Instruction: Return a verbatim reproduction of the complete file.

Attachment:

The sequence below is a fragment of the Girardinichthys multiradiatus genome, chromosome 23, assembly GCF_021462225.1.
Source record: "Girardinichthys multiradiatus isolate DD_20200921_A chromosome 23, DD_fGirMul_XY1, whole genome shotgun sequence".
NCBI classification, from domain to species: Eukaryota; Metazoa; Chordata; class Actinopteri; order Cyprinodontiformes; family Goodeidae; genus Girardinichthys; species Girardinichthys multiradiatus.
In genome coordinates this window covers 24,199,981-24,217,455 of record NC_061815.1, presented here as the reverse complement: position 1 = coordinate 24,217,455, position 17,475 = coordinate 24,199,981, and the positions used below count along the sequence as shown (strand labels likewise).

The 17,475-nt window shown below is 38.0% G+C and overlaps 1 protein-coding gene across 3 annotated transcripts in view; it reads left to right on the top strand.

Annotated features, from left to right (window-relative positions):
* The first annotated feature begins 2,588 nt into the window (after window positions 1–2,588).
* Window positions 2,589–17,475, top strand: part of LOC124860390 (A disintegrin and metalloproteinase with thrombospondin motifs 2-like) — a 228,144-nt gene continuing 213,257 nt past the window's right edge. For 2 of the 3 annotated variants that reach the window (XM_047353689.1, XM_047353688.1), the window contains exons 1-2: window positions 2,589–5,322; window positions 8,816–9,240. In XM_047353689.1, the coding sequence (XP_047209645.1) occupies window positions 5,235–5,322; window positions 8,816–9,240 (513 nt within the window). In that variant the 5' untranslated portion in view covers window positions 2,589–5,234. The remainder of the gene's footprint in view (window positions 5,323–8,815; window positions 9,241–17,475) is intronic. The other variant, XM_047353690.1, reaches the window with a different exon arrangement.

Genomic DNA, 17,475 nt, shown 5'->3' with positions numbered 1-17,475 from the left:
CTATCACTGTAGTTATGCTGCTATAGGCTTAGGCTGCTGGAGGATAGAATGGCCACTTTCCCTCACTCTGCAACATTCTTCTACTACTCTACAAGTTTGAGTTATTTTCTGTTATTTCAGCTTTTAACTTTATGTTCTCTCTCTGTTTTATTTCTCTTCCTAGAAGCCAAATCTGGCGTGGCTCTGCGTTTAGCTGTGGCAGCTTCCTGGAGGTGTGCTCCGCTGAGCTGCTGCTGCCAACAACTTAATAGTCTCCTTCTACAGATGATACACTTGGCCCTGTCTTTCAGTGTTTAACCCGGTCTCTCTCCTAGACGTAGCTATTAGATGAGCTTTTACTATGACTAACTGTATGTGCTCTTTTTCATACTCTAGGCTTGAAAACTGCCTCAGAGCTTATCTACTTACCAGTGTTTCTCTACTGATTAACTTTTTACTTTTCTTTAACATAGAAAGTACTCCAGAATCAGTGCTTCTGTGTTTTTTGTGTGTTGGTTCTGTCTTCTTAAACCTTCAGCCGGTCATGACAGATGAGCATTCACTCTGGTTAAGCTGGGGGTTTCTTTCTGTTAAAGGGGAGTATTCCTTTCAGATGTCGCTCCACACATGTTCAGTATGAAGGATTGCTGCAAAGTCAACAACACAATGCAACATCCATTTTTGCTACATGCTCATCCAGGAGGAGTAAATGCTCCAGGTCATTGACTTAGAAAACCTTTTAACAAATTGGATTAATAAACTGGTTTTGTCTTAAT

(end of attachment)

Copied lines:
The sequence below is a fragment of the Girardinichthys multiradiatus genome, chromosome 23, assembly GCF_021462225.1.
Source record: "Girardinichthys multiradiatus isolate DD_20200921_A chromosome 23, DD_fGirMul_XY1, whole genome shotgun sequence".
NCBI classification, from domain to species: Eukaryota; Metazoa; Chordata; class Actinopteri; order Cyprinodontiformes; family Goodeidae; genus Girardinichthys; species Girardinichthys multiradiatus.
In genome coordinates this window covers 24,199,981-24,217,455 of record NC_061815.1, presented here as the reverse complement: position 1 = coordinate 24,217,455, position 17,475 = coordinate 24,199,981, and the positions used below count along the sequence as shown (strand labels likewise).

The 17,475-nt window shown below is 38.0% G+C and overlaps 1 protein-coding gene across 3 annotated transcripts in view; it reads left to right on the top strand.

Annotated features, from left to right (window-relative positions):
* The first annotated feature begins 2,588 nt into the window (after window positions 1–2,588).
* Window positions 2,589–17,475, top strand: part of LOC124860390 (A disintegrin and metalloproteinase with thrombospondin motifs 2-like) — a 228,144-nt gene continuing 213,257 nt past the window's right edge. For 2 of the 3 annotated variants that reach the window (XM_047353689.1, XM_047353688.1), the window contains exons 1-2: window positions 2,589–5,322; window positions 8,816–9,240. In XM_047353689.1, the coding sequence (XP_047209645.1) occupies window positions 5,235–5,322; window positions 8,816–9,240 (513 nt within the window). In that variant the 5' untranslated portion in view covers window positions 2,589–5,234. The remainder of the gene's footprint in view (window positions 5,323–8,815; window positions 9,241–17,475) is intronic. The other variant, XM_047353690.1, reaches the window with a different exon arrangement.

Genomic DNA, 17,475 nt, shown 5'->3' with positions numbered 1-17,475 from the left:
CTATCACTGTAGTTATGCTGCTATAGGCTTAGGCTGCTGGAGGATAGAATGGCCACTTTCCCTCACTCTGCAACATTCTTCTACTACTCTACAAGTTTGAGTTATTTTCTGTTATTTCAGCTTTTAACTTTATGTTCTCTCTCTGTTTTATTTCTCTTCCTAGAAGCCAAATCTGGCGTGGCTCTGCGTTTAGCTGTGGCAGCTTCCTGGAGGTGTGCTCCGCTGAGCTGCTGCTGCCAACAACTTAATAGTCTCCTTCTACAGATGATACACTTGGCCCTGTCTTTCAGTGTTTAACCCGGTCTCTCTCCTAGACGTAGCTATTAGATGAGCTTTTACTATGACTAACTGTATGTGCTCTTTTTCATACTCTAGGCTTGAAAACTGCCTCAGAGCTTATCTACTTACCAGTGTTTCTCTACTGATTAACTTTTTACTTTTCTTTAACATAGAAAGTACTCCAGAATCAGTGCTTCTGTGTTTTTTGTGTGTTGGTTCTGTCTTCTTAAACCTTCAGCCGGTCATGACAGATGAGCATTCACTCTGGTTAAGCTGGGGGTTTCTTTCTGTTAAAGGGGAGTATTCCTTTCAGATGTCGCTCCACACATGTTCAGTATGAAGGATTGCTGCAAAGTCAACAACACAATGCAACATCCATTTTTGCTACATGCTCATCCAGGAGGAGTAAATGCTCCAGGTCATTGACTTAGAAAACCTTTTAACAAATTGGATTAATAAACTGGTTTTGTCTTAAT